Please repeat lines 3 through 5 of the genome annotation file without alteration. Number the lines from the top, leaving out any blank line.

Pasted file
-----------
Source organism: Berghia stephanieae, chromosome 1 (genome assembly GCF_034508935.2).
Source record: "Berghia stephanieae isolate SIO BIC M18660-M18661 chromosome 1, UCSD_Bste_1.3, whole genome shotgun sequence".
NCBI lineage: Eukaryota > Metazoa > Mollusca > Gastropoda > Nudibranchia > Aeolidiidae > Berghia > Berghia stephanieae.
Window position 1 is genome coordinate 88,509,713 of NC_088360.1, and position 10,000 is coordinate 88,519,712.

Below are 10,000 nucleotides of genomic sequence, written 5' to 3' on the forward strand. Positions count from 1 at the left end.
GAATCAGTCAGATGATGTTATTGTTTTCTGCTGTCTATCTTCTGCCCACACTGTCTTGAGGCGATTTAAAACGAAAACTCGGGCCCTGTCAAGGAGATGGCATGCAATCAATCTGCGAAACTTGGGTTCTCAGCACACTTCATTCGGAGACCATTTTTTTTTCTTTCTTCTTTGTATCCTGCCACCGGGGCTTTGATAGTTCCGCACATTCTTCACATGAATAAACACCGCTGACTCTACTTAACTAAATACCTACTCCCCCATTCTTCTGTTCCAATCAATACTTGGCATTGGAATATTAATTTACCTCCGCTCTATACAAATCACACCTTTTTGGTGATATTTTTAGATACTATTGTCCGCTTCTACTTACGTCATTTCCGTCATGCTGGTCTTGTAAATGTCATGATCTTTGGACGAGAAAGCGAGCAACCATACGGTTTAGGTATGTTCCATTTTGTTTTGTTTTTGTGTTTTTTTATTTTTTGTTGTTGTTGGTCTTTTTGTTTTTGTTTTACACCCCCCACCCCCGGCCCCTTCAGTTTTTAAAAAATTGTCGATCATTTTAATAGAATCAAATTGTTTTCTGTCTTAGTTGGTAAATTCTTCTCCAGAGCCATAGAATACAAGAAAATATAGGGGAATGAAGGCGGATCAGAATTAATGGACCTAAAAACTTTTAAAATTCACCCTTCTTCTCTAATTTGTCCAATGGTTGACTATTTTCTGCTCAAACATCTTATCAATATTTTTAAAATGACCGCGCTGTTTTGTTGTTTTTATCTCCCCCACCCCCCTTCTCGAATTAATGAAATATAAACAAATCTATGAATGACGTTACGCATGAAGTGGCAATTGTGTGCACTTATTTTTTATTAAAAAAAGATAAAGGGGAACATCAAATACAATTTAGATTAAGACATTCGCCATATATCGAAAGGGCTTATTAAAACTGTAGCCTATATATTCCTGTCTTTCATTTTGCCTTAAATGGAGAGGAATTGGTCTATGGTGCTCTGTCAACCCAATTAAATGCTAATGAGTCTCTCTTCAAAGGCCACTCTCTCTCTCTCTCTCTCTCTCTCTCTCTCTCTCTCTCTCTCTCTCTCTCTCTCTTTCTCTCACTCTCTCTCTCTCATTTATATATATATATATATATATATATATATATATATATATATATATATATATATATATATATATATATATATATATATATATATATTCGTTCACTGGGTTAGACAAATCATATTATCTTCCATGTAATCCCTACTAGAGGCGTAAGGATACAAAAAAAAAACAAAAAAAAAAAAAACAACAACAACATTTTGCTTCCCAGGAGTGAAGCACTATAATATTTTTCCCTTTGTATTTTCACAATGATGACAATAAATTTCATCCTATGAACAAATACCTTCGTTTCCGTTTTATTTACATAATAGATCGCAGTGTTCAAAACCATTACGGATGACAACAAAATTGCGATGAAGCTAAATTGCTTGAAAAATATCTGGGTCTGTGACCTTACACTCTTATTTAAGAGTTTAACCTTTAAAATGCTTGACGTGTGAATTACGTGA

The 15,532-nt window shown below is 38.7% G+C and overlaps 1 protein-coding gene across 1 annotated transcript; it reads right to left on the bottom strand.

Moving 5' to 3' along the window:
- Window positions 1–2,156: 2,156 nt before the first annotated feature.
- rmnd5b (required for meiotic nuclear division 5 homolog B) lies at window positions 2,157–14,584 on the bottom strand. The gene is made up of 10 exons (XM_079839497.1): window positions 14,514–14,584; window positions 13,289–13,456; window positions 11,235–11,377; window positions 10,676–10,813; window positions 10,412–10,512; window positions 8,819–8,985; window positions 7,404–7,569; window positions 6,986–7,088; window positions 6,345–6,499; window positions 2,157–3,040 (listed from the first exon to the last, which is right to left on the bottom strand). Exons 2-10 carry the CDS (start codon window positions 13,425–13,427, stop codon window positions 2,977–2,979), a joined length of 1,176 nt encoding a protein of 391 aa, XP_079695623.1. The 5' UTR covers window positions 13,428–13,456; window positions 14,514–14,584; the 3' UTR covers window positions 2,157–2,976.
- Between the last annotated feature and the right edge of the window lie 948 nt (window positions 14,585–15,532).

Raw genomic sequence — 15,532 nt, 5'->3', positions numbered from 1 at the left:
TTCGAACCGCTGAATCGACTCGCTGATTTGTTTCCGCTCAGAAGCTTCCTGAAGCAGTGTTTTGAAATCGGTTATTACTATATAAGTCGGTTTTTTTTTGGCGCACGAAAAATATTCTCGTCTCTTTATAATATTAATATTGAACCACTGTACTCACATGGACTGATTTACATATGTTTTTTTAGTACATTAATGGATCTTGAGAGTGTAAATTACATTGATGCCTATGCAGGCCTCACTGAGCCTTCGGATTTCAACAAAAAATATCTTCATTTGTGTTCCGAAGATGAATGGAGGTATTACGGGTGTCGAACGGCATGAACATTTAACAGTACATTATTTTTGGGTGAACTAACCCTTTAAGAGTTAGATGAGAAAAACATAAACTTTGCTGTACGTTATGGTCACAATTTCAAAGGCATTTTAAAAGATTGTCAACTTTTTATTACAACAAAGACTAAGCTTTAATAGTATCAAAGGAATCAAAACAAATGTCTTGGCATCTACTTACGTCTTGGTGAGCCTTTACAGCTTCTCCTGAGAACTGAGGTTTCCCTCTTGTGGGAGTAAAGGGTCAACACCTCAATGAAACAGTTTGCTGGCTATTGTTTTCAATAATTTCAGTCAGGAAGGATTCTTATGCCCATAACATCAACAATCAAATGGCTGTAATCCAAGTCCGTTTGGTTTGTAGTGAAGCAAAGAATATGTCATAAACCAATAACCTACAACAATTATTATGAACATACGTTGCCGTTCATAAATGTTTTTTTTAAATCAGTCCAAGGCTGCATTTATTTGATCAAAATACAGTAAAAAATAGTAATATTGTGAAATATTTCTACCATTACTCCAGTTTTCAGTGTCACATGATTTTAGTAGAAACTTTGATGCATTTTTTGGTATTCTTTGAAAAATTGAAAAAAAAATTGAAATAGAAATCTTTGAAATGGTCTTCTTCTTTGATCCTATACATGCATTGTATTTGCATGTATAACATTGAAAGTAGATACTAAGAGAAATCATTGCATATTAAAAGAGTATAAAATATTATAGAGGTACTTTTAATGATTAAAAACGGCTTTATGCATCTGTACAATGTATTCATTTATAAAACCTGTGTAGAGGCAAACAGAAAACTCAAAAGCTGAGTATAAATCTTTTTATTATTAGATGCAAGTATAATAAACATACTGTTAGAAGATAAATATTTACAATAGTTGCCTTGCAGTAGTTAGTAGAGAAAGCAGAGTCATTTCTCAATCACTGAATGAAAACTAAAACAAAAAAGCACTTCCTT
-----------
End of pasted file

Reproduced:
NCBI lineage: Eukaryota > Metazoa > Mollusca > Gastropoda > Nudibranchia > Aeolidiidae > Berghia > Berghia stephanieae.
Window position 1 is genome coordinate 88,509,713 of NC_088360.1, and position 10,000 is coordinate 88,519,712.

Below are 10,000 nucleotides of genomic sequence, written 5' to 3' on the forward strand. Positions count from 1 at the left end.